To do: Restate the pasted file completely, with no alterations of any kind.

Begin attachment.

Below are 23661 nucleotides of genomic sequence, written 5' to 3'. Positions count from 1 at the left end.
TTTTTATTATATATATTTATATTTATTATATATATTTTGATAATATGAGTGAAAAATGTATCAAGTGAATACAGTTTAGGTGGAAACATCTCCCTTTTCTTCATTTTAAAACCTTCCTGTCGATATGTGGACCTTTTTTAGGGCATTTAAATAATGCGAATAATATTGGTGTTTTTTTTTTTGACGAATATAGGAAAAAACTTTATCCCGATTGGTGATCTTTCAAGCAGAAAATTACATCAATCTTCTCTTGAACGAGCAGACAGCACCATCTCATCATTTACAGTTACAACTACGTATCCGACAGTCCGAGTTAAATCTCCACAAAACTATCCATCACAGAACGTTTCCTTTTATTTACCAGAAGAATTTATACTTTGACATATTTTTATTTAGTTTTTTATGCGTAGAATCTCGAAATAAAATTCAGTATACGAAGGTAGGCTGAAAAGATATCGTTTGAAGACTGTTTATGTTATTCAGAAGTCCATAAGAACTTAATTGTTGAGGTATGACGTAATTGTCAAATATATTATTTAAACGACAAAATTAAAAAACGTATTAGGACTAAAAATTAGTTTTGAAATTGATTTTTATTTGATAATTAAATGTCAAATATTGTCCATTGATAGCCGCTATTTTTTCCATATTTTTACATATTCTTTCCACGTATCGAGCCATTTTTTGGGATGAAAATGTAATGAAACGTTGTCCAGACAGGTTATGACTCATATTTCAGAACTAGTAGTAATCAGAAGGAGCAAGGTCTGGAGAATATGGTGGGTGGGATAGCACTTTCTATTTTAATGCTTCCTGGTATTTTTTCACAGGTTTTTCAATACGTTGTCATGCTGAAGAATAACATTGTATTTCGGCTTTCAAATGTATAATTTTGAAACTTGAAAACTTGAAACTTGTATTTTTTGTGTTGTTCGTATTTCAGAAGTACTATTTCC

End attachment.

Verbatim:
Below are 23661 nucleotides of genomic sequence, written 5' to 3'. Positions count from 1 at the left end.
TTTTTATTATATATATTTATATTTATTATATATATTTTGATAATATGAGTGAAAAATGTATCAAGTGAATACAGTTTAGGTGGAAACATCTCCCTTTTCTTCATTTTAAAACCTTCCTGTCGATATGTGGACCTTTTTTAGGGCATTTAAATAATGCGAATAATATTGGTGTTTTTTTTTTTGACGAATATAGGAAAAAACTTTATCCCGATTGGTGATCTTTCAAGCAGAAAATTACATCAATCTTCTCTTGAACGAGCAGACAGCACCATCTCATCATTTACAGTTACAACTACGTATCCGACAGTCCGAGTTAAATCTCCACAAAACTATCCATCACAGAACGTTTCCTTTTATTTACCAGAAGAATTTATACTTTGACATATTTTTATTTAGTTTTTTATGCGTAGAATCTCGAAATAAAATTCAGTATACGAAGGTAGGCTGAAAAGATATCGTTTGAAGACTGTTTATGTTATTCAGAAGTCCATAAGAACTTAATTGTTGAGGTATGACGTAATTGTCAAATATATTATTTAAACGACAAAATTAAAAAACGTATTAGGACTAAAAATTAGTTTTGAAATTGATTTTTATTTGATAATTAAATGTCAAATATTGTCCATTGATAGCCGCTATTTTTTCCATATTTTTACATATTCTTTCCACGTATCGAGCCATTTTTTGGGATGAAAATGTAATGAAACGTTGTCCAGACAGGTTATGACTCATATTTCAGAACTAGTAGTAATCAGAAGGAGCAAGGTCTGGAGAATATGGTGGGTGGGATAGCACTTTCTATTTTAATGCTTCCTGGTATTTTTTCACAGGTTTTTCAATACGTTGTCATGCTGAAGAATAACATTGTATTTCGGCTTTCAAATGTATAATTTTGAAACTTGAAAACTTGAAACTTGTATTTTTTGTGTTGTTCGTATTTCAGAAGTACTATTTCC